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About Omaha daily bee. (Omaha [Neb.]) 187?-1922 | View Entire Issue (Jan. 10, 1918)
THE BEK: OMAHA, TliUKSDAY. JAISUAKI 1U, 118.
ni ch in n
Bin ASS'T EDITOR-
. - . . -
By MELLIFICIAJan. 9
Although many Omaha women in
tend to brave the rigors of a Ne
braska winter in order to attend to
Red Cross and war relief duties this
year, still the sandy beaches of Flor
ida and the green golf links of Cali
fornia are luring many Omahans
away. Every day they are turning
their faces south and westward,
many of them to remain until spring.
Mr. and Mrs. John S. Brady will
spend the remainder of the winter
at celleair, Ha., and as Lieutenant
Hal Brady is stationed at Jackson
ville he and Mrs. Brady plan to spend
tne week-ends at celleair.
St. Augustine has been selected by
Mrs. Z. T. Lindsey and her sister,
Miss Ethel Evans, and they plan to
escape King Winters reign in sunny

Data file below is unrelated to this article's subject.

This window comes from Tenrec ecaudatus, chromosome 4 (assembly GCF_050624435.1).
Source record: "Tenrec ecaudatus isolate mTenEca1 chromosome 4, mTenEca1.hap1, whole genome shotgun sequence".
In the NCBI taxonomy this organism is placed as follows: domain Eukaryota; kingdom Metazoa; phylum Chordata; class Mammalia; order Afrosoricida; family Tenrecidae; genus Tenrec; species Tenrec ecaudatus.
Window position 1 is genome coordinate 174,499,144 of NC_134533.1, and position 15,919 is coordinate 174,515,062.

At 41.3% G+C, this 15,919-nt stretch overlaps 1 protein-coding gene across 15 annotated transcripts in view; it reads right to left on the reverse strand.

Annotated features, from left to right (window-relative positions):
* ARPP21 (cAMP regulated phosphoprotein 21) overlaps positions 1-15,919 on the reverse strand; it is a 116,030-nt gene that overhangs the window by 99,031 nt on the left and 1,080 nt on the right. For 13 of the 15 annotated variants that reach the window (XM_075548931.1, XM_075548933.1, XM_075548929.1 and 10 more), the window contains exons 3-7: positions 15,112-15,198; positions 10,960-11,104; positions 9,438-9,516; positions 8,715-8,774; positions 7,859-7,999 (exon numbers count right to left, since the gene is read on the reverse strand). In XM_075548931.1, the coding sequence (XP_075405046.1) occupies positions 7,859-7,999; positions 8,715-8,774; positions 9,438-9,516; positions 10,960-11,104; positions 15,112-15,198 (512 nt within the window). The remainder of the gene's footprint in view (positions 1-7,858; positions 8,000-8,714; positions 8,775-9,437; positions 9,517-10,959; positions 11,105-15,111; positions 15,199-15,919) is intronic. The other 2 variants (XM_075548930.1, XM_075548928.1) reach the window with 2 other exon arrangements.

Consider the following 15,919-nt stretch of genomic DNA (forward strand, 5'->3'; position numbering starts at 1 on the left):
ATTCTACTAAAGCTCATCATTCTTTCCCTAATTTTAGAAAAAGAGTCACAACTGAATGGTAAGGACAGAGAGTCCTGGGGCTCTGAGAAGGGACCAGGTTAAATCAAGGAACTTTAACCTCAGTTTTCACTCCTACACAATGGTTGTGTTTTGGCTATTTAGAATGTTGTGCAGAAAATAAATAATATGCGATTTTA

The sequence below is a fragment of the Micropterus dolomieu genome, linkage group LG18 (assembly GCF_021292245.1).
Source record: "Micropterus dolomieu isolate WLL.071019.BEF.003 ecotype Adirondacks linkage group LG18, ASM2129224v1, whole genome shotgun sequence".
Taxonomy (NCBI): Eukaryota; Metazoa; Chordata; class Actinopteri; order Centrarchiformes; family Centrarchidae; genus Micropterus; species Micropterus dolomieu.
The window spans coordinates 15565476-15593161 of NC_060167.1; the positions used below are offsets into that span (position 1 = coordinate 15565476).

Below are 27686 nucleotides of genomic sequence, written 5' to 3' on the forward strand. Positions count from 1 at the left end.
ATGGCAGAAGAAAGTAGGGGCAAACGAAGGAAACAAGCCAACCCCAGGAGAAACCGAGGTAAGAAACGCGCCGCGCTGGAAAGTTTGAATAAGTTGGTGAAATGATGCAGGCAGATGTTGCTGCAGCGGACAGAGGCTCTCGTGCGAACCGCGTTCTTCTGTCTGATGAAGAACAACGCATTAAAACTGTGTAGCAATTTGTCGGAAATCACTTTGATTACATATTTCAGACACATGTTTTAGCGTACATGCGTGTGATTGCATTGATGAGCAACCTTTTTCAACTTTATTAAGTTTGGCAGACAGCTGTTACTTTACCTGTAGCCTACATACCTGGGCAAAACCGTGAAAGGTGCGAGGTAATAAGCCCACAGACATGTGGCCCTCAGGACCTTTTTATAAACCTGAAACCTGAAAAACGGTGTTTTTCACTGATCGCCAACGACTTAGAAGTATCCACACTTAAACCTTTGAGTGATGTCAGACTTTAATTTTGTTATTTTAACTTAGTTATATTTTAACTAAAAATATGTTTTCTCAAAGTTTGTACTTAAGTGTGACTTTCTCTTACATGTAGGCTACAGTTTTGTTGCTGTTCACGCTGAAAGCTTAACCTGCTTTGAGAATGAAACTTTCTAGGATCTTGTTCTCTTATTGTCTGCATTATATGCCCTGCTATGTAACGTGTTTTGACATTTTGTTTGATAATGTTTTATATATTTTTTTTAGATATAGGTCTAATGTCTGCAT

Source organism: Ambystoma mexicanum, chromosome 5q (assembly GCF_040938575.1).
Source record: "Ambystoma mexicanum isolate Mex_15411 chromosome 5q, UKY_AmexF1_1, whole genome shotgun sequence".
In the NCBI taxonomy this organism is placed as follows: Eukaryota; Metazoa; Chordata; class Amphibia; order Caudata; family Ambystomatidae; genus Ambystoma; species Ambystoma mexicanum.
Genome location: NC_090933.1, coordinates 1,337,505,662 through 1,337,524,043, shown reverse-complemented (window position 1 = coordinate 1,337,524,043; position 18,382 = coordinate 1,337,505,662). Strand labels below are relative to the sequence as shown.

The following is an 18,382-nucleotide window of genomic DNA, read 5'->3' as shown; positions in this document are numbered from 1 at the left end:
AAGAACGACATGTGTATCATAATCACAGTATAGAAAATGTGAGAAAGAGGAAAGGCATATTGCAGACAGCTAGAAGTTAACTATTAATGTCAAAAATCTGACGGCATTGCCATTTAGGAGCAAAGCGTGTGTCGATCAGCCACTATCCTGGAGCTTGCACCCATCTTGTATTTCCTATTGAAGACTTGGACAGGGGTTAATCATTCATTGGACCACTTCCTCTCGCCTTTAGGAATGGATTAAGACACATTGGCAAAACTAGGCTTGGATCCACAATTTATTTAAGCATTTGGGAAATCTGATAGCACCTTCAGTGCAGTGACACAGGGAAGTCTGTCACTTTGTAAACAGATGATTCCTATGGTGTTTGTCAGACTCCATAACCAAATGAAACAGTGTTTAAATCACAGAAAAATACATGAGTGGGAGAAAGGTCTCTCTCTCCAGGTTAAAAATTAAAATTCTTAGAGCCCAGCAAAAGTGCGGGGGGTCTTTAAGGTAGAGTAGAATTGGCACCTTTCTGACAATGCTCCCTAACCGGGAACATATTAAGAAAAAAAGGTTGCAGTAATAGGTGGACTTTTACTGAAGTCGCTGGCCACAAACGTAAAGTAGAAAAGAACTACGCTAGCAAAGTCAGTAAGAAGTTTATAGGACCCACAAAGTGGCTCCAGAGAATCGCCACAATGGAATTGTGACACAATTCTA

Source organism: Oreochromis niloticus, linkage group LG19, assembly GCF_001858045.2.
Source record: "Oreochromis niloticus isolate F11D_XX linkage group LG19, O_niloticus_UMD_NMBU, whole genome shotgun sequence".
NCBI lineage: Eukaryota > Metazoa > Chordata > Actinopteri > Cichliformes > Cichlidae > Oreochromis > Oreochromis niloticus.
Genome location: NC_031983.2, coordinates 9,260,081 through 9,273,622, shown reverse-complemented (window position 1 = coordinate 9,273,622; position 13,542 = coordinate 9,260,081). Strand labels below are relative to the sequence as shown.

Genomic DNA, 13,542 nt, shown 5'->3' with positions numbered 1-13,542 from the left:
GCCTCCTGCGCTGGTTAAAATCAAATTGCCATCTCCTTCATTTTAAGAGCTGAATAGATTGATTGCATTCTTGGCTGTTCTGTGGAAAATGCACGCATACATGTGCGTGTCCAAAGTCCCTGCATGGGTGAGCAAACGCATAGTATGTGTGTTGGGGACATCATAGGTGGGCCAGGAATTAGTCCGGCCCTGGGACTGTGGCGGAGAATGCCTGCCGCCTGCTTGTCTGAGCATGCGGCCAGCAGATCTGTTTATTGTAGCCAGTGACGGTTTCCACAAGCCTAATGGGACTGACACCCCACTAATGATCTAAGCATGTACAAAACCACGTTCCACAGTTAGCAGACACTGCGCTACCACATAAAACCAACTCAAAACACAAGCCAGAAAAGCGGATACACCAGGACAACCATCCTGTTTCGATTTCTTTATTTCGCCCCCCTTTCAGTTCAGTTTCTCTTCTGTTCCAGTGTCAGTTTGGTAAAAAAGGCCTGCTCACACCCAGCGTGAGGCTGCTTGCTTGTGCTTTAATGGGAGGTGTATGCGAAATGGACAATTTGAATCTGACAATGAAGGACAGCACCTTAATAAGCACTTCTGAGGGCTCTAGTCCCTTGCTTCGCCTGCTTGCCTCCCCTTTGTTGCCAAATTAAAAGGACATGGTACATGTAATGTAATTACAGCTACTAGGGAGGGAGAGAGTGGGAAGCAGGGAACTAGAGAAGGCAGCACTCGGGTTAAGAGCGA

California is very popular with
OnAhans and there is always a large
colony of them at the different large
beach hotels. Mrs. W. N. Chambers
and little "Billie" are there and Mrs.
Fred Hamilton and her sister, Mrs.
George Campbell, will leave shortly
for Coronado Beach to be gone some
months. Reports of "90 in the shade"
in January in Los Angeles and Pase
dena sound very alluring these below
zero days, and I am sure it is only
the lack of a long green ticket that
keeps many of us at home.
Mr. and Mrs. W. I. Kierstead, Mrs.
Rome Miller, Mrs. W. A. Waggener
and her small daughter left Sunday
to find out for themselves if these
reports are true and from what they
said before leaving they will continue
the investigation the rest of the win
ter. Texas claims quite a number of
Omaha people each year. San An
tonio has been especially popular in
years past before the exodus to
California became so great. Mr. and
Mrs. John A. McShane have selected
P Beaumont as their winter resort this
year, and there will probably be a
number more Texas travelers before
Many country homes have been
kept open until very late this year,
but the brave suburbanites who
stayed until Christmas have nearly
all come to town by this time.
"Aloha," the home of the A. L. Reeds,
has been abandoned and the Reed
family is now at the home of Mrs.
Mary Reed. Mr.; and Mrs. Lowrie
Childs have closed their charming
country place; "Maxwelton." and will
be at the Blackstone for the re
mainder of the winter. Mr. and Mrs.
E. M. Martin will also be in town
for a few months.
The Russell's Golden Wedding.
Rev. and Mrs. E. A. Russell will
celebrate their golden wedding anni
versary at the home of their daugh